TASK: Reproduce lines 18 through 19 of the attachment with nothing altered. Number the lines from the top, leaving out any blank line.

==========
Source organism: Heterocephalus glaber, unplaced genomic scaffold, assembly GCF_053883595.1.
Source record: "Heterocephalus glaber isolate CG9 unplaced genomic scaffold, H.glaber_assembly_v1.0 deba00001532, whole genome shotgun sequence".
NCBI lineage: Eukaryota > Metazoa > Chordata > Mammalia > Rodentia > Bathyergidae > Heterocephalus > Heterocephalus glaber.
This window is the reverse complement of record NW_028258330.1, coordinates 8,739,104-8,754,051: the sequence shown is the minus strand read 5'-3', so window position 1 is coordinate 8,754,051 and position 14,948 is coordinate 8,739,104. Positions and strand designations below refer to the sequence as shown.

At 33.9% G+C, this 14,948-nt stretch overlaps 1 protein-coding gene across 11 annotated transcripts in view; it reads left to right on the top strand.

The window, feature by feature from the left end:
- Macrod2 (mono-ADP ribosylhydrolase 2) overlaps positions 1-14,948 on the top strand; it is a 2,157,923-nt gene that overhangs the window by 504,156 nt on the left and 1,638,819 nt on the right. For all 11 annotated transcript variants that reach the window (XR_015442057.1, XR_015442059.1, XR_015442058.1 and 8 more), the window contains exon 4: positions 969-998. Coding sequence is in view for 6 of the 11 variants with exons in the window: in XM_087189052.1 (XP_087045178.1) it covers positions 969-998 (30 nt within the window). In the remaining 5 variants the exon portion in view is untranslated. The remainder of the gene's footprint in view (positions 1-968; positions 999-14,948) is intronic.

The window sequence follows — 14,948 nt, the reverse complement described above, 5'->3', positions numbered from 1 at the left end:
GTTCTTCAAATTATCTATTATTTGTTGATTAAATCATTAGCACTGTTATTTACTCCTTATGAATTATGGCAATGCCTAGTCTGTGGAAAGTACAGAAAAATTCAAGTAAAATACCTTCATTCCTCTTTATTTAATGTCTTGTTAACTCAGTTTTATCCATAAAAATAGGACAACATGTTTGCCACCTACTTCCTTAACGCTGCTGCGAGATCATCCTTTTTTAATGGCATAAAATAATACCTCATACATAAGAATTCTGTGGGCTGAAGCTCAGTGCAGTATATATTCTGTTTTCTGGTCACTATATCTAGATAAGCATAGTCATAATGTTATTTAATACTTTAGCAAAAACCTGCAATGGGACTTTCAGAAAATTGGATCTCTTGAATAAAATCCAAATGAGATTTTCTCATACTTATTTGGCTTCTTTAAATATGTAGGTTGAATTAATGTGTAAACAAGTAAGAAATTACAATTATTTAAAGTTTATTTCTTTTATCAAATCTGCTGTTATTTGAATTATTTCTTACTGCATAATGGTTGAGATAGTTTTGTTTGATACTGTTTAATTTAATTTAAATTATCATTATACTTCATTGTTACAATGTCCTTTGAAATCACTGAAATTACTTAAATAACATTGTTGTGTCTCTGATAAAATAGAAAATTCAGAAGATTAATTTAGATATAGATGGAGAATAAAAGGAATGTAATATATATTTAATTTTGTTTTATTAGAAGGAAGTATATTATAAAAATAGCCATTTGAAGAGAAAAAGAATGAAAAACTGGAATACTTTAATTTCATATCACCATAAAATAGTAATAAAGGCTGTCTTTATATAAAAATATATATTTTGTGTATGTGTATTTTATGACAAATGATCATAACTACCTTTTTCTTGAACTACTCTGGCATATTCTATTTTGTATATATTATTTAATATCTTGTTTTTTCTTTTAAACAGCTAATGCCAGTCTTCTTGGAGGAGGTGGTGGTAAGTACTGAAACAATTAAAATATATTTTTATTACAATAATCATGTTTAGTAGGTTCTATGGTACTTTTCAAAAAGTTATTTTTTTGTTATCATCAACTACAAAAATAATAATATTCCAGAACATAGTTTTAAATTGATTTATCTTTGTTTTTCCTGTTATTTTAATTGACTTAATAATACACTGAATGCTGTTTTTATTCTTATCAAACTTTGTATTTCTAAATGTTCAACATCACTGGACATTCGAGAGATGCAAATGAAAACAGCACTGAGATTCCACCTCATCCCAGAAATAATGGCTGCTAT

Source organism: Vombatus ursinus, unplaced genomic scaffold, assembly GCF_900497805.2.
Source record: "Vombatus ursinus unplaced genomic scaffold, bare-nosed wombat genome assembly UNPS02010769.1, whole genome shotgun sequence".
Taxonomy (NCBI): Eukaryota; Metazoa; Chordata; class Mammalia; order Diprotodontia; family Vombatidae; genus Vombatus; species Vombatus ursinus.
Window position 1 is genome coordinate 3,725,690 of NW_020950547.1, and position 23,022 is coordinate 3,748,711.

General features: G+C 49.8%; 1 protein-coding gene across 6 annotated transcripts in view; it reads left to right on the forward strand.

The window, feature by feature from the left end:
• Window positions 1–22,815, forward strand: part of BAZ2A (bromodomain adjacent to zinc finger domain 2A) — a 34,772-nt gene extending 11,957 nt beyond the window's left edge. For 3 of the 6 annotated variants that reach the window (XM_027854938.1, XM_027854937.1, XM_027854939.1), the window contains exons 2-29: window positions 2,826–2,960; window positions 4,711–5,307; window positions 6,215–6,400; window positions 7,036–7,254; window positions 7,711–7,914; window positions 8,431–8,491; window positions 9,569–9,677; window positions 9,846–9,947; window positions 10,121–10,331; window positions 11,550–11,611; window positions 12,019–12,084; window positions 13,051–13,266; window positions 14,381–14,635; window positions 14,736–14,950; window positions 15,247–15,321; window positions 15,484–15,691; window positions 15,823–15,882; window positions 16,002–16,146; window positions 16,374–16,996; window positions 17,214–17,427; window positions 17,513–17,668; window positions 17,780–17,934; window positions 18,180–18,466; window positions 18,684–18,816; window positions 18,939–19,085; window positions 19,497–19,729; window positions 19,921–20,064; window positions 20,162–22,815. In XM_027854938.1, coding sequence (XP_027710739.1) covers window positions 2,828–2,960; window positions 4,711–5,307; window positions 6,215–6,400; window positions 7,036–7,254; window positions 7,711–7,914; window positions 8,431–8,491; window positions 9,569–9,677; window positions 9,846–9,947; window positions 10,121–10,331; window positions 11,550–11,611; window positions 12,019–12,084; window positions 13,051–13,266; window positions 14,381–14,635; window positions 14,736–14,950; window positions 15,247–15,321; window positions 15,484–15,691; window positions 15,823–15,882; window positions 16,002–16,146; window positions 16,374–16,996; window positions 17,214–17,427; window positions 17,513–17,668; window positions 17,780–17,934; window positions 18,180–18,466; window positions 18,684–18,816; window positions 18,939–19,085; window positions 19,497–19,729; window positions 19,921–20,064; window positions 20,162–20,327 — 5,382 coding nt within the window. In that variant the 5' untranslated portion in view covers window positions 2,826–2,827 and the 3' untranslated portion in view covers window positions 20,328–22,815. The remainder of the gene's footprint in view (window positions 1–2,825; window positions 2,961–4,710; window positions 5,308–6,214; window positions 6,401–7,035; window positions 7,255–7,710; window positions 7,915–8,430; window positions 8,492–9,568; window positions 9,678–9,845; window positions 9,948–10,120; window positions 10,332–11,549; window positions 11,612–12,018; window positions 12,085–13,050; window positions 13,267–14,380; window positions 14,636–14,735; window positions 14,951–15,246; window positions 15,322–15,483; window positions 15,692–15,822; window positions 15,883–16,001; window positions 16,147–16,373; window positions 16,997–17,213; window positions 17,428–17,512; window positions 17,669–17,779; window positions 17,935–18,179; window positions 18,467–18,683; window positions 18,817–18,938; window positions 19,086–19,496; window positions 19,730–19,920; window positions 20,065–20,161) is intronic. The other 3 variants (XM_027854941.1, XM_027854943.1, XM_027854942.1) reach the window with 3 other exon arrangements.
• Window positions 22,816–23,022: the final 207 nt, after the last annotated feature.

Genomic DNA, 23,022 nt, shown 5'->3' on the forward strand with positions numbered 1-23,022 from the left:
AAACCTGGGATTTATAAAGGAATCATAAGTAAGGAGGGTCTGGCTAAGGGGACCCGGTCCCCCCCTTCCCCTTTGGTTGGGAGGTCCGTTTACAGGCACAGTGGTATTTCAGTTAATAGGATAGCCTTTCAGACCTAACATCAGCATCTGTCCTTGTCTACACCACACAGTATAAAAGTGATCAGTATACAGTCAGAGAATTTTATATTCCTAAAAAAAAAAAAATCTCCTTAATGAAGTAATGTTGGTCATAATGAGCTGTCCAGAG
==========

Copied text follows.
Genomic DNA, 23,022 nt, shown 5'->3' on the forward strand with positions numbered 1-23,022 from the left:
AAACCTGGGATTTATAAAGGAATCATAAGTAAGGAGGGTCTGGCTAAGGGGACCCGGTCCCCCCCTTCCCCTTTGGTTGGGAGGTCCGTTTACAGGCACAGTGGTATTTCAGTTAATAGGATAGCCTTTCAGACCTAACATCAGCATCTGTCCTTGTCTACACCACACAGTATAAAAGTGATCAGTATACAGTCAGAGAATTTTATATTCCTAAAAAAAAAAAAATCTCCTTAATGAAGTAATGTTGGTCATAATGAGCTGTCCAGAG